Falconer Bungalow Historic District facts for kids
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Falconer Bungalow Historic District
|Location||Roughly bounded by W. Wellington Ave., N. Lamon Ave., N. Laramie Ave., and the alley N of W. Diversey Ave., Chicago, Illinois|
|Area||59.2 acres (24.0 ha)|
|Architectural style||Chicago bungalow|
|MPS||Chicago Bungalows MPS|
|NRHP reference No.||07000114|
|Added to NRHP||March 7, 2007|
The Falconer Bungalow Historic District is a residential historic district in the Belmont Cragin neighborhood of Chicago, Illinois. The district comprises 348 Chicago bungalows built from 1915 to 1931. As homeownership became more affordable in early twentieth century Chicago, the bungalow became popular as an affordable and easily replicable home style, and tens of thousands of the homes were built throughout the city. While more industrial than average, the Belmont Cragin area was otherwise typical of the new bungalow neighborhoods, as it was an underdeveloped area on the outskirts of the city. Laughlin Falconer, for whom the district is named, owned and farmed on the land before dividing it and selling it to developers in 1913. Architects Ernest Braucher and Johan F. Knudson designed most of the bungalows in the district; both architects frequently gave their houses full-length, open-air front porches, and the district has one of the city's most significant collections of open front porch bungalows as a result.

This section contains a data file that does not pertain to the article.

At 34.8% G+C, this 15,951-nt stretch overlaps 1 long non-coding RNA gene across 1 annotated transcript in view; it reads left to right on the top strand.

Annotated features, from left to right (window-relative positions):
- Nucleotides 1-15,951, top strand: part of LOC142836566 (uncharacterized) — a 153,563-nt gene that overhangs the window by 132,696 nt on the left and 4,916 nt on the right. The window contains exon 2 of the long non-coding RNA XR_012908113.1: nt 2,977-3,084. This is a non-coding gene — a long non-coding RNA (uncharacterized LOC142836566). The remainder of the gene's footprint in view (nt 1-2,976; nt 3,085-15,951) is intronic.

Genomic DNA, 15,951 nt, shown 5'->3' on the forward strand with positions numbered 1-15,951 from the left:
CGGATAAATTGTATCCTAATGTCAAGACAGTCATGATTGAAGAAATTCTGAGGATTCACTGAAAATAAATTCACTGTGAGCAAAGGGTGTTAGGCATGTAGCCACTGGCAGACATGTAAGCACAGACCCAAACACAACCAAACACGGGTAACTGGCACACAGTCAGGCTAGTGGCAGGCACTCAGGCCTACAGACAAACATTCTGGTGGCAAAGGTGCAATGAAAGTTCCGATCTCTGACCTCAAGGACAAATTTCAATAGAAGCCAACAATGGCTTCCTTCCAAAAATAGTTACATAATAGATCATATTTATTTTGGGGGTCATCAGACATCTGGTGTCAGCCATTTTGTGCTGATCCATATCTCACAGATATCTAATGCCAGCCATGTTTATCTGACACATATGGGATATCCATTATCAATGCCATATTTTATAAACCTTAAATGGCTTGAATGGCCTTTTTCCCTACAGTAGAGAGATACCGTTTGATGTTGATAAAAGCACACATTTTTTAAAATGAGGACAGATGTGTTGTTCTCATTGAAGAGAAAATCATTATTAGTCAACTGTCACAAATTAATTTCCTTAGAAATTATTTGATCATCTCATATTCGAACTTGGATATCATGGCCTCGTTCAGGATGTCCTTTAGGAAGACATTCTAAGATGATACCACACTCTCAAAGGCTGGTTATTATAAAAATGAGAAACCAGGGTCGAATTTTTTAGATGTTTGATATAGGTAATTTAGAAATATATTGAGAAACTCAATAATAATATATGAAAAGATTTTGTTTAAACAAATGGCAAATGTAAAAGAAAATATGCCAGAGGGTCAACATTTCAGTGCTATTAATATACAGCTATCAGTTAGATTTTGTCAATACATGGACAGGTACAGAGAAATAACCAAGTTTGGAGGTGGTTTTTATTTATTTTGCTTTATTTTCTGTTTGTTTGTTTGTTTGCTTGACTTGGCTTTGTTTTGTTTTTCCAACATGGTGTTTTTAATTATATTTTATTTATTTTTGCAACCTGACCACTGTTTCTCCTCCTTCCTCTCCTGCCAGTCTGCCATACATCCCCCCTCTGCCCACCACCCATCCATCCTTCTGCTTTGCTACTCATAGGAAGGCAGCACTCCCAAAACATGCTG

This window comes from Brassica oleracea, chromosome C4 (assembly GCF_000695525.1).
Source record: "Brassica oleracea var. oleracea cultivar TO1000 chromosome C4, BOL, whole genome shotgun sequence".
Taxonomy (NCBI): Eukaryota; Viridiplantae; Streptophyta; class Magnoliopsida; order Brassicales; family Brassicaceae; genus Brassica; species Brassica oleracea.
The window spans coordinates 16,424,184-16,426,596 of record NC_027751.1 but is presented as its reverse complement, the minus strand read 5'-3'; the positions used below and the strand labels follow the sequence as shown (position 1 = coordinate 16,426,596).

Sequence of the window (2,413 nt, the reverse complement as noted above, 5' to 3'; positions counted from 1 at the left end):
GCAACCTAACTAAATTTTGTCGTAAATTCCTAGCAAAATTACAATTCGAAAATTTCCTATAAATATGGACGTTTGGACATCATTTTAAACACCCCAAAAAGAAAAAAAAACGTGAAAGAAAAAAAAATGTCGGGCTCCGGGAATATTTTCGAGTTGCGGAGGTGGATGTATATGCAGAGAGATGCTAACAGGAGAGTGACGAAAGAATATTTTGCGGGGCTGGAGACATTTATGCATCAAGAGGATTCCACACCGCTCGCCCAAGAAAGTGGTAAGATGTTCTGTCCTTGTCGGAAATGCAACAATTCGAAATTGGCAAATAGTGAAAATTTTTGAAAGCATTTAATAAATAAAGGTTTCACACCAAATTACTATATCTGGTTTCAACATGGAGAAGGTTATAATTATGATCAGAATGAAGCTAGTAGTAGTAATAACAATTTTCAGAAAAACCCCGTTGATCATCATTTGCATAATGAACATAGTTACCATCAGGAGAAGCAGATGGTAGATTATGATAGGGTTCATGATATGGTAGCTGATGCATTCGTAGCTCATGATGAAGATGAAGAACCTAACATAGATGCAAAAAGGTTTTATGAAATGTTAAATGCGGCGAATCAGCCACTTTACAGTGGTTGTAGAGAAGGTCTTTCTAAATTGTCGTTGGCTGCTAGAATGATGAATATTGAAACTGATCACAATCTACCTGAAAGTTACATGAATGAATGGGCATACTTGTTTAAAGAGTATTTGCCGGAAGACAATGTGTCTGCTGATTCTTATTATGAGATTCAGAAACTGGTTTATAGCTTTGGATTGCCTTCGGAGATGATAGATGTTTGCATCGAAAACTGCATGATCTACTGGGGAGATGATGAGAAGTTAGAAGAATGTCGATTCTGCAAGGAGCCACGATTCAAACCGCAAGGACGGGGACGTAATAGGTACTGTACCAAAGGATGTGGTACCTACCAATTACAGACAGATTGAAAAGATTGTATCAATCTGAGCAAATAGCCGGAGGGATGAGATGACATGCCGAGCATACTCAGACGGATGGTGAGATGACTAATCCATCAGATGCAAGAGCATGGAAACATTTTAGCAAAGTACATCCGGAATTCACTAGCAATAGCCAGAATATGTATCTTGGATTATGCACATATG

The district was added to the National Register of Historic Places on March 7, 2007.
In the mid-1800s, the Scottish immigrant Laughlin Falconer settled in the land for farming. The area was transformed into a mixture of industrial, commercial, and residential in the early decades of the 20th century.
In November 1915, home building initiated in the Falconer District. Edward H. Olsen and Henry Van Vooren started on a series of bungalows on the 4900 block of West Oakdale Avenue.
George C. Hield, a former hay dealer from Wisconsin, was the most important player in the growth of the Falconer District. He purchased most of the land subdivided by the Falconer family between 1913 and 1919.
According to the Chicago Tribune, Hield had the intention of building thirty houses of various designs, including single dwellings of the ordinary type, bungalows, and two flat buildings.
From November 1915 to April 1921, only three of 101 homes built in the district were constructed by builders other than Hield and Olsen and Van Vooren. After 1921, dozens of developers, builders, architects, and potential homeowners filled the remaining lots, building 240 properties between 1921 and 1925.
Like other bungalows that sprang up between the northwest extensions of Chicago, the Falconer Historic District was not segregated from the industrial and manufacturing districts. The developers of the Falconer District built homes within walking distance of major areas employers.
The availability of manufacturing and clerical jobs in the Belmont Cragin community allowed extended family and adult children of a good number of bungalow owners made contributions to the household economy. This was advantageous to the Depression of the early 1930s.
One example of these cases was a Norwegian-born piano tuner at musical instrument factory Lyon and Healy on Fullerton Avenue. His oldest son worked as a pattern maker at a clothing factory, while 19-year-old-son worked as a file assistant with an electric parts manufacturer.
Falconer Bungalow Historic District Facts for Kids. Kiddle Encyclopedia.